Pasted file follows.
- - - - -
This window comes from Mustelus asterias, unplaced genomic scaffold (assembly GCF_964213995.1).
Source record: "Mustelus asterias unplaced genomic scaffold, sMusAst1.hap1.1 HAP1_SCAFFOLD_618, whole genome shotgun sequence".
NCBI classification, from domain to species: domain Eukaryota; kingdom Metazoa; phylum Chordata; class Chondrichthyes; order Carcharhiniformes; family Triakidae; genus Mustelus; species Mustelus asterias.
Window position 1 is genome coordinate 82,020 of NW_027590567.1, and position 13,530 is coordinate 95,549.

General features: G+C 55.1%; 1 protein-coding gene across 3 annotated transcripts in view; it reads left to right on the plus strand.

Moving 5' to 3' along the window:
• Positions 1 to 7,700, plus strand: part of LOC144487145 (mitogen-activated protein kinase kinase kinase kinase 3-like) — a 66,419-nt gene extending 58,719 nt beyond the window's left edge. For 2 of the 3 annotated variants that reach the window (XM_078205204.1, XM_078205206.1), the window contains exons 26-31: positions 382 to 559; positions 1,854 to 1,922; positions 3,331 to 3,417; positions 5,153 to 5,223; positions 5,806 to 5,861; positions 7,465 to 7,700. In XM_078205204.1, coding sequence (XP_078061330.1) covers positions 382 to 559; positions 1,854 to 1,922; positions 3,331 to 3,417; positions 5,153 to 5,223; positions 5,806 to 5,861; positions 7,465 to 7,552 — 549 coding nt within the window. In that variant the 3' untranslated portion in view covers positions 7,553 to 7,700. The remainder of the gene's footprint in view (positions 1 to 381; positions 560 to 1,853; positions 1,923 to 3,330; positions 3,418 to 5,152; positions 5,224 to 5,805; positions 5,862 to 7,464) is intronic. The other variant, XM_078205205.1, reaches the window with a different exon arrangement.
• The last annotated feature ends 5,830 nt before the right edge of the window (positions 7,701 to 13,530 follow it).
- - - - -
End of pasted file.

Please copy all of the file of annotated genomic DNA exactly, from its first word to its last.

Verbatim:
This window comes from Mustelus asterias, unplaced genomic scaffold (assembly GCF_964213995.1).
Source record: "Mustelus asterias unplaced genomic scaffold, sMusAst1.hap1.1 HAP1_SCAFFOLD_618, whole genome shotgun sequence".
NCBI classification, from domain to species: domain Eukaryota; kingdom Metazoa; phylum Chordata; class Chondrichthyes; order Carcharhiniformes; family Triakidae; genus Mustelus; species Mustelus asterias.
Window position 1 is genome coordinate 82,020 of NW_027590567.1, and position 13,530 is coordinate 95,549.

General features: G+C 55.1%; 1 protein-coding gene across 3 annotated transcripts in view; it reads left to right on the plus strand.

Moving 5' to 3' along the window:
• Positions 1 to 7,700, plus strand: part of LOC144487145 (mitogen-activated protein kinase kinase kinase kinase 3-like) — a 66,419-nt gene extending 58,719 nt beyond the window's left edge. For 2 of the 3 annotated variants that reach the window (XM_078205204.1, XM_078205206.1), the window contains exons 26-31: positions 382 to 559; positions 1,854 to 1,922; positions 3,331 to 3,417; positions 5,153 to 5,223; positions 5,806 to 5,861; positions 7,465 to 7,700. In XM_078205204.1, coding sequence (XP_078061330.1) covers positions 382 to 559; positions 1,854 to 1,922; positions 3,331 to 3,417; positions 5,153 to 5,223; positions 5,806 to 5,861; positions 7,465 to 7,552 — 549 coding nt within the window. In that variant the 3' untranslated portion in view covers positions 7,553 to 7,700. The remainder of the gene's footprint in view (positions 1 to 381; positions 560 to 1,853; positions 1,923 to 3,330; positions 3,418 to 5,152; positions 5,224 to 5,805; positions 5,862 to 7,464) is intronic. The other variant, XM_078205205.1, reaches the window with a different exon arrangement.
• The last annotated feature ends 5,830 nt before the right edge of the window (positions 7,701 to 13,530 follow it).